Miso Method Dairy Amino Sauces

Based on the success with ricotta miso method cheese creating a Parmesan like flavor in a month or so, I've been trying all sorts of dairy based amino sauces. The examples below are among the most delicious combinations I've discovered so far. I hope they inspire you to develop your own. 


Cayenne Yogurt Amino Hot Sauce
(Flavor Profile: Spicy Pimento Cheese)

Jalapeno Yogurt Amino Hot Sauce
(Flavor Profile: Jalapeno Popper)

Yogurt Amino Hot Sauce Method
By weight, mix two parts yogurt, one part pureed hot peppers, three parts fresh koji and 5% salt against the total. Follow the same containment conditions as you would for miso. Ferment for at least one month in a cool basement or two months in the refrigerator. Keep in mind that there's risk for rancidity due to the fat content, so cool/cold conditions are important for success. 


Buttermilk Sweetened Condensed Milk Amino Sauce
(Flavor Profile: Creamy Sweet Soy Sauce)

Foamed Buttermilk SCM Amino Sauce

Follow the same process above with a mix of three parts buttermilk, one part sweetened condensed milk and four parts fresh koji with 5% salt against all the ingredients. Fridge ferment for at least two months. Foaming the sauce lightens the salt delivery in a dish. Soy lecithin and an immersion blender was used to suspend the bubbles seen above.


Fresh Jasmine Koji and Whey Protein Powder

Whey Protein Amino Paste
(Flavor Profile: Umami Nacho Cheese Sauce)

In the interest of boosting accessible protein to the protease enzymes to create as much umami as possible, I decided to use whey protein powder. It is 75% protein by weight! The mixture was made with equal parts whey powder and fresh koji. Add enough water to make a paste and 5% salt against the total weight. After only five weeks of fermentation, it tastes like a nacho cheese sauce. Crazy!

Now get out there and make a new miso method amino sauce with any protein base you desire. No limits!

As always, please share your ideas to keep the ideas bouncing...

Elements of Kojify the Dinner

Introduction


Microbiologist Ben Wolfe gave a presentation and showed guests our koji
growing with his microscope. Yes, that's Cynthia Graber of Gastropod.


First Course



Kvass fermentation kick started with raw honey.

Schmaltz Richness + Stock Depth + Earthy Beet Kvass = Killer Borscht

Sweet Tart Beet Koji Pickles (Bettarazuke Spin)

Horseradish pickled in gherkin brine smoothed out the harshness.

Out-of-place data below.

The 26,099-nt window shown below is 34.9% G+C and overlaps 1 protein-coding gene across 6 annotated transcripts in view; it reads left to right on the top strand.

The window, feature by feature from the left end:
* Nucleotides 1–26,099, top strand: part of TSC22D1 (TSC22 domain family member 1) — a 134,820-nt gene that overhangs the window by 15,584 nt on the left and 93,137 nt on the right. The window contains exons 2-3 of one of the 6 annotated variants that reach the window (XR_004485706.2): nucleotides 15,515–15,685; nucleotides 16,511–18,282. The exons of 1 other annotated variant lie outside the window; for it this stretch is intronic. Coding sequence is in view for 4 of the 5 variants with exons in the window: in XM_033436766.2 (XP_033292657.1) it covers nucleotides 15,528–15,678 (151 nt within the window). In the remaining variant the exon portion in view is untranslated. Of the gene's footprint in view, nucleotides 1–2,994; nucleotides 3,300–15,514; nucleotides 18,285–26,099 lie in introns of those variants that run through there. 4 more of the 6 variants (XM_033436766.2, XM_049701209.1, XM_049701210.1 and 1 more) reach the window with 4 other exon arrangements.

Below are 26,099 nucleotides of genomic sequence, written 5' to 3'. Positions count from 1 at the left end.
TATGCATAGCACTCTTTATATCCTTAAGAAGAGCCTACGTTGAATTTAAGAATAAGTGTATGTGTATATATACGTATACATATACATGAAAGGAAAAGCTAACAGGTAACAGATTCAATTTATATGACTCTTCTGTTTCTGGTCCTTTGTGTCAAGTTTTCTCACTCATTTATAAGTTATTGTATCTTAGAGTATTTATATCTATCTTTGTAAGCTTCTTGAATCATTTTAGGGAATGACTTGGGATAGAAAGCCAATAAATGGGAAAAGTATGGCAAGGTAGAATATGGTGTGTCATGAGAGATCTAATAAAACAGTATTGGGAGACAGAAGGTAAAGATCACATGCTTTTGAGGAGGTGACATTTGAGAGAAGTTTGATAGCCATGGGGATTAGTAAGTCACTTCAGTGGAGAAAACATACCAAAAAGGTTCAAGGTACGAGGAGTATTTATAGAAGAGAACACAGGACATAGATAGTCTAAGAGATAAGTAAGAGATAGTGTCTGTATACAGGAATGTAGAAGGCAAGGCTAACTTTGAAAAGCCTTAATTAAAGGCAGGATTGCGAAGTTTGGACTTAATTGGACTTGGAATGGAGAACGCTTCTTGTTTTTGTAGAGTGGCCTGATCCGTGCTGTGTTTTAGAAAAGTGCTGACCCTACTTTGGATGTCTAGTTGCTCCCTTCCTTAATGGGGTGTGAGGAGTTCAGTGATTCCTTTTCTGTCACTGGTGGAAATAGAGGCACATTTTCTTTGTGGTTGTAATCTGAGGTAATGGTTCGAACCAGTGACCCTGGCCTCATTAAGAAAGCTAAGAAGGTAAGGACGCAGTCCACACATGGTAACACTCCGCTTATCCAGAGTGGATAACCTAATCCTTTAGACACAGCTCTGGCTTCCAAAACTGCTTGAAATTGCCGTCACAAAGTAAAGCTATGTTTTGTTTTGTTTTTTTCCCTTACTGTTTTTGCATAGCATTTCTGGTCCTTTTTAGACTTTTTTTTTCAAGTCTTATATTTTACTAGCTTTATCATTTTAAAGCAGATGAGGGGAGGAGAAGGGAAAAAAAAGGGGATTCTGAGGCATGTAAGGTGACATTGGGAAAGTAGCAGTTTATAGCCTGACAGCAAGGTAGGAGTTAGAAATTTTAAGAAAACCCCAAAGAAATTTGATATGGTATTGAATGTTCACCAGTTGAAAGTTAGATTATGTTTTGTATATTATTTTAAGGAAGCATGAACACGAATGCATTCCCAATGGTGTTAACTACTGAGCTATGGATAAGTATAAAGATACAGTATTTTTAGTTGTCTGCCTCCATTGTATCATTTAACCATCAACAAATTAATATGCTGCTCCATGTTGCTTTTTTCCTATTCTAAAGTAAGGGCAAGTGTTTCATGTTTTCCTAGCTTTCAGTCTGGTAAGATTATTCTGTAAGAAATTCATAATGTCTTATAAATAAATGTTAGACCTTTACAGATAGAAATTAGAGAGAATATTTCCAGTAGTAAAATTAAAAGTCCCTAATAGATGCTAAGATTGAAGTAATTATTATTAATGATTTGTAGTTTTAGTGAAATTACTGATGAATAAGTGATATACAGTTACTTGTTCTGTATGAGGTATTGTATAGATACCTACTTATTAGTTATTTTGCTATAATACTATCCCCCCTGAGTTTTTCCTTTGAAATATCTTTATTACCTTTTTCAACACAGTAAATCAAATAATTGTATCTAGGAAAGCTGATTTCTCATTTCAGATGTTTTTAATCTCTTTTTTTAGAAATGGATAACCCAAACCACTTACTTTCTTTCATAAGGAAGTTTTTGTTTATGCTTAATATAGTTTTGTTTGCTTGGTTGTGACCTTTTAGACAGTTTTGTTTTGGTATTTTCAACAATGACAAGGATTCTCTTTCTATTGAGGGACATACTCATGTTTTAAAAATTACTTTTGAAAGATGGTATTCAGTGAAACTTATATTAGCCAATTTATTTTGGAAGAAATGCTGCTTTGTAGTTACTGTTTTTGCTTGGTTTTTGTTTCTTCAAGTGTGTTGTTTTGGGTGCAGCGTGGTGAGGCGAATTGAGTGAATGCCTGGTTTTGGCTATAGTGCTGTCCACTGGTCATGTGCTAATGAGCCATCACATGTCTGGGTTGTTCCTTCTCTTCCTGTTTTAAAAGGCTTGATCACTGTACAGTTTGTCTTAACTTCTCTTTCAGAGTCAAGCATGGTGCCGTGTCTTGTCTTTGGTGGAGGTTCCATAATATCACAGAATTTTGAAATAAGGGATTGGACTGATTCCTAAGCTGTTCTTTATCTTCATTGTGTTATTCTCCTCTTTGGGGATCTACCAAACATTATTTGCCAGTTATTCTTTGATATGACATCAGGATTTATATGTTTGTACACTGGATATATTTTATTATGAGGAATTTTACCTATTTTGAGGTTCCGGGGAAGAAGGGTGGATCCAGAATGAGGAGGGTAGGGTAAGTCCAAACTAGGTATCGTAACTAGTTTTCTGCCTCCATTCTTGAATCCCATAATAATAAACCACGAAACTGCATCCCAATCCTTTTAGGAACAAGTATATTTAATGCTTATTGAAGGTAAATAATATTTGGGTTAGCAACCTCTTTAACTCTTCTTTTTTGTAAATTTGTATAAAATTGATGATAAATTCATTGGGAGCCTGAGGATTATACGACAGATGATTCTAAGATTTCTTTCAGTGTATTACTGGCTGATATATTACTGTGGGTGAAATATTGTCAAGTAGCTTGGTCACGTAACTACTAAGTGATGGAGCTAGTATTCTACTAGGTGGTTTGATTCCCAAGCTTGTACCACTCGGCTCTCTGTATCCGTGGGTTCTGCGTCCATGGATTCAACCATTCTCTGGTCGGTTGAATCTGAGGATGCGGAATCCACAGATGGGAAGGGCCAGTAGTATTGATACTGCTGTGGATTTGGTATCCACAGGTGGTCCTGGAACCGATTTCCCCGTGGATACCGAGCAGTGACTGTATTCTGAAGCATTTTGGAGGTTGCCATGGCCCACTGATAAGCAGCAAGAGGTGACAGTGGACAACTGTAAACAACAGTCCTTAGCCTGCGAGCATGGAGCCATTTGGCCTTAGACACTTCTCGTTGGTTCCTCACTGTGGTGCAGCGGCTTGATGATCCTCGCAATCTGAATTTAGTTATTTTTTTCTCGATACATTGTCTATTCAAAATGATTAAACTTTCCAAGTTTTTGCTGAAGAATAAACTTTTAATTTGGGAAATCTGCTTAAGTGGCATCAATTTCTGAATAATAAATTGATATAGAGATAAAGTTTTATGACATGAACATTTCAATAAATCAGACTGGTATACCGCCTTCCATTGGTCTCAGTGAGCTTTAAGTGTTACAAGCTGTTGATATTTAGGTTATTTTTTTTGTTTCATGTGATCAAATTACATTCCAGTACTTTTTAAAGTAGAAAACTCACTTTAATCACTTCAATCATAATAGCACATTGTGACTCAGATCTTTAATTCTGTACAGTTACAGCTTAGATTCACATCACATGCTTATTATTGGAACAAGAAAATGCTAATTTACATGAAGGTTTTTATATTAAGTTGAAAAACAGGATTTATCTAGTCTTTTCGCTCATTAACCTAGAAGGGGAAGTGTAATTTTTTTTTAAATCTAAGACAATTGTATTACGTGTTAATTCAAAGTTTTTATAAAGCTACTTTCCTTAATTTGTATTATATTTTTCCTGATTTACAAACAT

Schmears of horseradish gherkin cream with beet bettarazuke waiting for borscht.


Second Course



Dried Ricotta Miso, The Next Parmesan

Miso Garlic Lacto-Fermented Sunchokes for a Tart Crunch

Nicco's Ricotta Miso Agnolotti Making Focus


Of course incorporating fresh and dried ricotta miso worked well.


Third Course



Jasmine Shio Koji Marinated Hake
Crazy delicious combination of caramelization, Maillard & umami.

Extra Crunchy & Chewy Fried Rice
Powered by "al dente" cooked rice inspired by the koji making process.

Thai green curry hollandaise over the hake made this dish sing.

We hope all the guests of Kojify the Dinner enjoyed their experience and now better understand the versatility and delicious power of koji. Maybe we inspired you to create new fermentation based flavors as we built and executed this menu. Please share them with us to keep the ideas bouncing.

The intent of this event was to kick start our initiative to teach cooking methods. If you're interested in signing up for a workshop, sharing ideas and/or collaborating, check out our brand new official website. Just a cover page with links, but it does the job for now.

Cippolini Soup Dumplings

I often wonder if whole roasted cippolini onions are worth the effort whenever I see them. Granted they are quite delicious caramelized, but when prepping I end up destroying the first thick layer of some. This time I made an effort to figure out a way to consistently remove just the paper.


After playing around with a couple ideas, I discovered that aggressively rolling the onions on their sides released the paper skin with ease. It crushes the outer cell structure, but what do you care? You were going to roast them anyway.


After roasting the onions with schmaltz, I noted that they looked very much like soup dumplings. In fact, there were more similarities than differences. The only disappointment was that there wasn't enough of a textural difference between the outer "wrap" and inner "filling".